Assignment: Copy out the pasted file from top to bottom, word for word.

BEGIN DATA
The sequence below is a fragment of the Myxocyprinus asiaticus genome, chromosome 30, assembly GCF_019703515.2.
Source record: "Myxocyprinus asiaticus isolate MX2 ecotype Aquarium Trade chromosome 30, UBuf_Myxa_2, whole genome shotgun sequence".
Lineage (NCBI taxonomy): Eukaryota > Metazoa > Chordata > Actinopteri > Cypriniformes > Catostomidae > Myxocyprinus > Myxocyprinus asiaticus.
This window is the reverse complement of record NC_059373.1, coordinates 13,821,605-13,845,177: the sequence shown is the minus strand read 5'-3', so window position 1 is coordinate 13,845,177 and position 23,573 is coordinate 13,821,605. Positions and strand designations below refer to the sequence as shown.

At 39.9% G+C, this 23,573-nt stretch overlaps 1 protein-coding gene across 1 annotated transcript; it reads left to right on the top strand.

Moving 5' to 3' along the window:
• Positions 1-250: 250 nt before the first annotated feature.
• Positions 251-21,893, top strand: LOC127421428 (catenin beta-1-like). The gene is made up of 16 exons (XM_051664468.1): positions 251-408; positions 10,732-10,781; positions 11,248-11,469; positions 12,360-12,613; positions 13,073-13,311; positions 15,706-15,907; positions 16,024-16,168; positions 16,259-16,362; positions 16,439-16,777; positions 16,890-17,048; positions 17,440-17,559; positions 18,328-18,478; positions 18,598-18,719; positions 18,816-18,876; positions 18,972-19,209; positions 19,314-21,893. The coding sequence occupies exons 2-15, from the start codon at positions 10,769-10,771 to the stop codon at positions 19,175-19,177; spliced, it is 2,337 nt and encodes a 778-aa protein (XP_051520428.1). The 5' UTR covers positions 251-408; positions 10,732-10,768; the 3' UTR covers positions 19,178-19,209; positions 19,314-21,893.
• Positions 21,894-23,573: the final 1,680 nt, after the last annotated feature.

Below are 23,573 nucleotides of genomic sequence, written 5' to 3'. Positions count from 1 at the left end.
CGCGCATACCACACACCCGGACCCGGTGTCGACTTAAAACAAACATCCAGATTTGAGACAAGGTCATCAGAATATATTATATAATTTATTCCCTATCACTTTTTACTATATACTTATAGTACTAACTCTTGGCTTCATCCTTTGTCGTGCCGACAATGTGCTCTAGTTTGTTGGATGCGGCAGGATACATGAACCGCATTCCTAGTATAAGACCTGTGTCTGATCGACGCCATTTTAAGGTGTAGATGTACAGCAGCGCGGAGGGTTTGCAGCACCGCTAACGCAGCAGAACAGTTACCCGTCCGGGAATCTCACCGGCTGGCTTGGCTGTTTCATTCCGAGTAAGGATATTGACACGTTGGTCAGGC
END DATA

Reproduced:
The sequence below is a fragment of the Myxocyprinus asiaticus genome, chromosome 30, assembly GCF_019703515.2.
Source record: "Myxocyprinus asiaticus isolate MX2 ecotype Aquarium Trade chromosome 30, UBuf_Myxa_2, whole genome shotgun sequence".
Lineage (NCBI taxonomy): Eukaryota > Metazoa > Chordata > Actinopteri > Cypriniformes > Catostomidae > Myxocyprinus > Myxocyprinus asiaticus.
This window is the reverse complement of record NC_059373.1, coordinates 13,821,605-13,845,177: the sequence shown is the minus strand read 5'-3', so window position 1 is coordinate 13,845,177 and position 23,573 is coordinate 13,821,605. Positions and strand designations below refer to the sequence as shown.

At 39.9% G+C, this 23,573-nt stretch overlaps 1 protein-coding gene across 1 annotated transcript; it reads left to right on the top strand.

Moving 5' to 3' along the window:
• Positions 1-250: 250 nt before the first annotated feature.
• Positions 251-21,893, top strand: LOC127421428 (catenin beta-1-like). The gene is made up of 16 exons (XM_051664468.1): positions 251-408; positions 10,732-10,781; positions 11,248-11,469; positions 12,360-12,613; positions 13,073-13,311; positions 15,706-15,907; positions 16,024-16,168; positions 16,259-16,362; positions 16,439-16,777; positions 16,890-17,048; positions 17,440-17,559; positions 18,328-18,478; positions 18,598-18,719; positions 18,816-18,876; positions 18,972-19,209; positions 19,314-21,893. The coding sequence occupies exons 2-15, from the start codon at positions 10,769-10,771 to the stop codon at positions 19,175-19,177; spliced, it is 2,337 nt and encodes a 778-aa protein (XP_051520428.1). The 5' UTR covers positions 251-408; positions 10,732-10,768; the 3' UTR covers positions 19,178-19,209; positions 19,314-21,893.
• Positions 21,894-23,573: the final 1,680 nt, after the last annotated feature.

Below are 23,573 nucleotides of genomic sequence, written 5' to 3'. Positions count from 1 at the left end.
CGCGCATACCACACACCCGGACCCGGTGTCGACTTAAAACAAACATCCAGATTTGAGACAAGGTCATCAGAATATATTATATAATTTATTCCCTATCACTTTTTACTATATACTTATAGTACTAACTCTTGGCTTCATCCTTTGTCGTGCCGACAATGTGCTCTAGTTTGTTGGATGCGGCAGGATACATGAACCGCATTCCTAGTATAAGACCTGTGTCTGATCGACGCCATTTTAAGGTGTAGATGTACAGCAGCGCGGAGGGTTTGCAGCACCGCTAACGCAGCAGAACAGTTACCCGTCCGGGAATCTCACCGGCTGGCTTGGCTGTTTCATTCCGAGTAAGGATATTGACACGTTGGTCAGGC